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Socialism & Women's Rights

International Women’s Day 2009
What will recession mean for women?

By Dagmar Walgraeve, 11 March 2009

8th March is International Women’s Day, historically a day of struggle of women internationally for better working conditions & pay and for a political voice. Over the last few decades though, this event has lost much of its political character. Right-wing feminists now celebrate women’s achievement of ‘equality’.

What reason do women have to celebrate? 70% of the 4.5 billion poorest in the world are women. Only 1% of all possessions in the world are owned by women. In developed capitalists countries things have improved significantly. But these improvements had to be fought hard for and today we can see that the emancipation of women remains limited and is under constant attack.

In April 2006 figures for Northern Ireland show that the median annual earnings of full time working women are still 11% less than men. One of the main reasons why women are paid so much less than men is that they are overwhelmingly segregated in a narrow range of low-paid jobs such as retail, catering, cleaning and caring professions. Women are not only over-represented in low paid jobs, 40% of working women are working part time against only 6% of men. Most of these jobs are an extension of work which women have traditionally carried out unpaid at home. The ideology of women’s second-class status – which has its roots in the development of class society thousands of years ago – has been adopted and adapted by capitalism to maintain its profits and its rule.

With a massive downturn in consumer spending across the world today it’s exactly these hospitality and retail jobs which will be lost. Women in the public sector aren’t safe either as the government cuts their wages and prepares for massive cuts in health, education and other public services.
In Northern Ireland, £700 million cuts in health have been agreed by the Assembly, with thousands of jobs losses as a result. The closure of residential care homes will leave hundreds of families stranded. Many elderly people will have no other choice than to move in with their children’s families, with the woman in the household caring for them. In Southern Ireland childcare for 0-3 year olds takes up 30% of the disposable income of the average double income family - the EU average is 8%!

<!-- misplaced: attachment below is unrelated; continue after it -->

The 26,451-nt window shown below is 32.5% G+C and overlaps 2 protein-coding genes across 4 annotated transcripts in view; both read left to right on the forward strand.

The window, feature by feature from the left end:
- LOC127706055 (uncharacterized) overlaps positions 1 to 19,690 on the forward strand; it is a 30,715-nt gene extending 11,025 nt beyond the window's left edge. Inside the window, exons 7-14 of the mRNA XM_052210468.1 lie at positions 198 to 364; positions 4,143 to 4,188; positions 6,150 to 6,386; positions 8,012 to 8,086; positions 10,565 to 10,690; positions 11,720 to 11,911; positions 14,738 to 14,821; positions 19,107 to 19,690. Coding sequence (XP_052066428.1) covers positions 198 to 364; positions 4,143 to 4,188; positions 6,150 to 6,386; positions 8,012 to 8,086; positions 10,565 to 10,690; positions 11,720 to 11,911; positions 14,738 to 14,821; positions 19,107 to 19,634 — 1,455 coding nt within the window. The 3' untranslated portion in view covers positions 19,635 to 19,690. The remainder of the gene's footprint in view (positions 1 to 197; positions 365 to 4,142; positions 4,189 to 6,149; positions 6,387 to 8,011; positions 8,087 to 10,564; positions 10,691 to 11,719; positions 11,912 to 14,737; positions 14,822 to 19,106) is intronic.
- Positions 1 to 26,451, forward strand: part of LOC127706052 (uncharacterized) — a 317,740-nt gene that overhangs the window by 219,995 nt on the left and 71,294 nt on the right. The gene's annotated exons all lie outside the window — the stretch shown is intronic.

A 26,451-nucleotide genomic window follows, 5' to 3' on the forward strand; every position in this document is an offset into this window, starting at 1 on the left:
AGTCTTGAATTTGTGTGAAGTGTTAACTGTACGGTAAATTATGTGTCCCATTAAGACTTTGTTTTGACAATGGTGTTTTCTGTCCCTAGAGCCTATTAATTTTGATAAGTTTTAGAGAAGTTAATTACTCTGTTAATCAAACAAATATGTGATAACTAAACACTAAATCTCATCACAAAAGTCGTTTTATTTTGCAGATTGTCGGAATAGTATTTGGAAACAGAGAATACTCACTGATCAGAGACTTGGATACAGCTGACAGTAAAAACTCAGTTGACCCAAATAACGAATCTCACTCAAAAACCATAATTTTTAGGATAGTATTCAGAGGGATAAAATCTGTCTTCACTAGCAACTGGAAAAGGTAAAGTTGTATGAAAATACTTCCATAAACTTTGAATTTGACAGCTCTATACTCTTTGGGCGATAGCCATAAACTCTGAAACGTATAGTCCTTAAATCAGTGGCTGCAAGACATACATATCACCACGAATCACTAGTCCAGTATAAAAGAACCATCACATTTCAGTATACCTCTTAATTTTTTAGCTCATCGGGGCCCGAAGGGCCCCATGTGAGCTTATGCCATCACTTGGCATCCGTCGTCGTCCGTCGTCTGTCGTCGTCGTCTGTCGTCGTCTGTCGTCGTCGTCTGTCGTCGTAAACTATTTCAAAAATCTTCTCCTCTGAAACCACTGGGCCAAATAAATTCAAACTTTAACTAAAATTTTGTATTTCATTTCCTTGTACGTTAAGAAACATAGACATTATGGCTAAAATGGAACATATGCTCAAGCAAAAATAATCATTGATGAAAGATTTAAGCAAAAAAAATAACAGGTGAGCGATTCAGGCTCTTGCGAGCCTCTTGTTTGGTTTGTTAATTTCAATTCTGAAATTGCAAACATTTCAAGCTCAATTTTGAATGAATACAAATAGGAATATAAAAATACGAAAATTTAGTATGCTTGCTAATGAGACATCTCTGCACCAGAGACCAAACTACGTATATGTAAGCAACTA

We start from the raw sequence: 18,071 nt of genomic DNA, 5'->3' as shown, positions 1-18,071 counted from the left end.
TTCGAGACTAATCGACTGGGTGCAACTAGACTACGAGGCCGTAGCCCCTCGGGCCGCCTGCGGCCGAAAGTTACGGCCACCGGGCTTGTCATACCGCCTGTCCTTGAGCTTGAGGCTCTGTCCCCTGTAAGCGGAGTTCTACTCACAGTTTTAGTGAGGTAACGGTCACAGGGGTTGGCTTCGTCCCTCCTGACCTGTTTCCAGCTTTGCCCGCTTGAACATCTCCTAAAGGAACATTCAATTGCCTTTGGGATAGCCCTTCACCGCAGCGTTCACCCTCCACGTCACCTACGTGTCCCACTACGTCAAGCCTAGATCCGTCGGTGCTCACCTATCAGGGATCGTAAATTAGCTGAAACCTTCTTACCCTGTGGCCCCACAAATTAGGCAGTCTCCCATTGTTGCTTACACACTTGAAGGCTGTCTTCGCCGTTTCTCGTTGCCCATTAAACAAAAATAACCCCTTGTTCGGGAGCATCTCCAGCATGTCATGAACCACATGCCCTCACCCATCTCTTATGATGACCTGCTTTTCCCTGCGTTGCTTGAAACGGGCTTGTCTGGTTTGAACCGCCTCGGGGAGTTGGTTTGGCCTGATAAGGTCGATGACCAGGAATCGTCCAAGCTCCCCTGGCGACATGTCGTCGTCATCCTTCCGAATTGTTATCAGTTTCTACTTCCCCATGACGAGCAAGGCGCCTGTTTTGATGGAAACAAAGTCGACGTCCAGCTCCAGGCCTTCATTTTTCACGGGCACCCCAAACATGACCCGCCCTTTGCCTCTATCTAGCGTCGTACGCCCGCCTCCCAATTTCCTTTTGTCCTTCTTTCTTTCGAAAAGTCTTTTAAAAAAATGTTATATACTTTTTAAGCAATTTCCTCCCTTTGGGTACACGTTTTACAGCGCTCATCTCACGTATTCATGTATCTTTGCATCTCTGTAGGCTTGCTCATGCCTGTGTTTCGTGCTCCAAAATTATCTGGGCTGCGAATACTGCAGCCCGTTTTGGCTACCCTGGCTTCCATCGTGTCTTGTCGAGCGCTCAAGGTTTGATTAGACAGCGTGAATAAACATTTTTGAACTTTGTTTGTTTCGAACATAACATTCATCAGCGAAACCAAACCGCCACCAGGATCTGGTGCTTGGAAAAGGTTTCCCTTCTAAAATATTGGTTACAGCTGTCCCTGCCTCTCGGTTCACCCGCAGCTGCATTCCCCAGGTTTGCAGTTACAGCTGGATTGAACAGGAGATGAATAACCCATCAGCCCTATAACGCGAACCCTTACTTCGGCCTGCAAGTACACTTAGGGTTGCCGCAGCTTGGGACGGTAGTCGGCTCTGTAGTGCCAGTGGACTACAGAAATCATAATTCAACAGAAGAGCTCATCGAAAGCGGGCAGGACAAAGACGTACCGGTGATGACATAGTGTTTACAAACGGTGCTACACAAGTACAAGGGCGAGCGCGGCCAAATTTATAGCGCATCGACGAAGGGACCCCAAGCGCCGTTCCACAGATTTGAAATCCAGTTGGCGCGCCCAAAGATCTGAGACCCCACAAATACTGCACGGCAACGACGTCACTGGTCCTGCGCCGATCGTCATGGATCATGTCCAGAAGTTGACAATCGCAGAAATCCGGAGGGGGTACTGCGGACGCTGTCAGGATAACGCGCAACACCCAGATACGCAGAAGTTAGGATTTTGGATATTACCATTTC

When one parent is faced with a cut in pay or working hours, childcare will be eliminated as a realistic option for many. It will be mainly women who will have to stay at home to look after the kids. It is clear that working class families will be made to pay for the crisis of the bosses’ and the banker’s capitalist system. This will undoubtedly create and/or increase tensions in personal relationships and will make more women vulnerable to domestic violence. 70% of Irish women who reported being victim of domestic violence cited economic independence as the reason they did not leave. Women refuse shelters and rape crisis centres are already seriously underfunded. Women’s Aid can only answer 1 out of 2 calls because of lack of resources.

The development of public services was fought for by working class women and men. But like every concession we win from the ruling class, this is never permanent and the capitalist class will seize every opportunity to attack our rights and gains. These attacks will have to be resisted. Unfortunately the dominant ideology of the last ten to fifteen years promoted individual solutions to the problems that women (and others) face in society. A collective struggle is needed. Such a struggle cannot separate material from cultural oppression. Ideology plays a crucial role in legitimising, reinforcing and perpetuating the material inequalities which women experience. In times of economic recession it suits the ruling class to have women carrying out unpaid labour in the isolation of their homes instead of carrying out that work as part of an organised, paid workforce.

Reactionary ideas such as “a woman’s place is in the home” will be promoted alongside sexist images. Images which objectify women both reflect and reinforce deep-rooted ideas about women’s “inferiority” and second-class position in society. As such they serve to strengthen and maintain material inequalities such as unequal and low pay. Sexism is also divisive. It creates obstacles to forging unity between working class men and women which is so essential in the struggle for the economic and material changes which are needed to transform women’s lives.

Historically, when women have become involved in action over issues such as pay and working conditions, they have also gained the confidence to challenge wider issues which affect them as women as well as workers. The collective struggle of working class people against the failed system of capitalism is the only way women will be liberated from oppression and exploitation.